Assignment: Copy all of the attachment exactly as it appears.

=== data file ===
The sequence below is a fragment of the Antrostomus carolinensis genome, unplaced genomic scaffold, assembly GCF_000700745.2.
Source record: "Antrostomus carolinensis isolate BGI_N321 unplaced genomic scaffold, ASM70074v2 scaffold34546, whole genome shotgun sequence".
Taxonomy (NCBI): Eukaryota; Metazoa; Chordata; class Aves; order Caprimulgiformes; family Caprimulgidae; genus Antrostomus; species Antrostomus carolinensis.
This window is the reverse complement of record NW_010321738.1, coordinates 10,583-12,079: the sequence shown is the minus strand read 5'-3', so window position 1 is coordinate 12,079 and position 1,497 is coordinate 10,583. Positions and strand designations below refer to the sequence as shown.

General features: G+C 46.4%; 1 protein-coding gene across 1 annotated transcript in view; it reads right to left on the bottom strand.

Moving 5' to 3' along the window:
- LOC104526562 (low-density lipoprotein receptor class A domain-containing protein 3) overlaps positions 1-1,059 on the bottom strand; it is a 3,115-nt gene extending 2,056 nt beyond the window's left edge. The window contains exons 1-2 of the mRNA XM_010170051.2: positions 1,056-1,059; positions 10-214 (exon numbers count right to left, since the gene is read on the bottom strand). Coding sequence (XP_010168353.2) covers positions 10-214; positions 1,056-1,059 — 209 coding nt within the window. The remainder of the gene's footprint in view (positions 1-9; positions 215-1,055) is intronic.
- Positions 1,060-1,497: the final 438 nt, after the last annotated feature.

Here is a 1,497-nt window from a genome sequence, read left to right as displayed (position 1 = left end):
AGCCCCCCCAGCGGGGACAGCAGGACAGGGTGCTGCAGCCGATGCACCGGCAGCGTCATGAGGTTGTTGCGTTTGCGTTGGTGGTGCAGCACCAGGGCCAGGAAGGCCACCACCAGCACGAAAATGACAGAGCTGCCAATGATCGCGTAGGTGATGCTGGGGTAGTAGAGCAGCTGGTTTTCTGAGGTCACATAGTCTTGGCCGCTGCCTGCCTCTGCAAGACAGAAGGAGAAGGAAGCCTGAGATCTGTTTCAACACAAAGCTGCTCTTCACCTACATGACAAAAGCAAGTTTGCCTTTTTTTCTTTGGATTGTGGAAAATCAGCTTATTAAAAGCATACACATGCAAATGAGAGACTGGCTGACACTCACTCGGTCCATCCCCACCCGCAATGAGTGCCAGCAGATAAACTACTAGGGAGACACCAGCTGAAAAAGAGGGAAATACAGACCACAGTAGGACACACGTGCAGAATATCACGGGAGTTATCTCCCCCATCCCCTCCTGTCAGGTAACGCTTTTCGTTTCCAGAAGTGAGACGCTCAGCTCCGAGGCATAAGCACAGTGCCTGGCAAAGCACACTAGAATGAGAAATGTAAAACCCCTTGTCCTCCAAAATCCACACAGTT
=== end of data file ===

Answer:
The sequence below is a fragment of the Antrostomus carolinensis genome, unplaced genomic scaffold, assembly GCF_000700745.2.
Source record: "Antrostomus carolinensis isolate BGI_N321 unplaced genomic scaffold, ASM70074v2 scaffold34546, whole genome shotgun sequence".
Taxonomy (NCBI): Eukaryota; Metazoa; Chordata; class Aves; order Caprimulgiformes; family Caprimulgidae; genus Antrostomus; species Antrostomus carolinensis.
This window is the reverse complement of record NW_010321738.1, coordinates 10,583-12,079: the sequence shown is the minus strand read 5'-3', so window position 1 is coordinate 12,079 and position 1,497 is coordinate 10,583. Positions and strand designations below refer to the sequence as shown.

General features: G+C 46.4%; 1 protein-coding gene across 1 annotated transcript in view; it reads right to left on the bottom strand.

Moving 5' to 3' along the window:
- LOC104526562 (low-density lipoprotein receptor class A domain-containing protein 3) overlaps positions 1-1,059 on the bottom strand; it is a 3,115-nt gene extending 2,056 nt beyond the window's left edge. The window contains exons 1-2 of the mRNA XM_010170051.2: positions 1,056-1,059; positions 10-214 (exon numbers count right to left, since the gene is read on the bottom strand). Coding sequence (XP_010168353.2) covers positions 10-214; positions 1,056-1,059 — 209 coding nt within the window. The remainder of the gene's footprint in view (positions 1-9; positions 215-1,055) is intronic.
- Positions 1,060-1,497: the final 438 nt, after the last annotated feature.

Here is a 1,497-nt window from a genome sequence, read left to right as displayed (position 1 = left end):
AGCCCCCCCAGCGGGGACAGCAGGACAGGGTGCTGCAGCCGATGCACCGGCAGCGTCATGAGGTTGTTGCGTTTGCGTTGGTGGTGCAGCACCAGGGCCAGGAAGGCCACCACCAGCACGAAAATGACAGAGCTGCCAATGATCGCGTAGGTGATGCTGGGGTAGTAGAGCAGCTGGTTTTCTGAGGTCACATAGTCTTGGCCGCTGCCTGCCTCTGCAAGACAGAAGGAGAAGGAAGCCTGAGATCTGTTTCAACACAAAGCTGCTCTTCACCTACATGACAAAAGCAAGTTTGCCTTTTTTTCTTTGGATTGTGGAAAATCAGCTTATTAAAAGCATACACATGCAAATGAGAGACTGGCTGACACTCACTCGGTCCATCCCCACCCGCAATGAGTGCCAGCAGATAAACTACTAGGGAGACACCAGCTGAAAAAGAGGGAAATACAGACCACAGTAGGACACACGTGCAGAATATCACGGGAGTTATCTCCCCCATCCCCTCCTGTCAGGTAACGCTTTTCGTTTCCAGAAGTGAGACGCTCAGCTCCGAGGCATAAGCACAGTGCCTGGCAAAGCACACTAGAATGAGAAATGTAAAACCCCTTGTCCTCCAAAATCCACACAGTT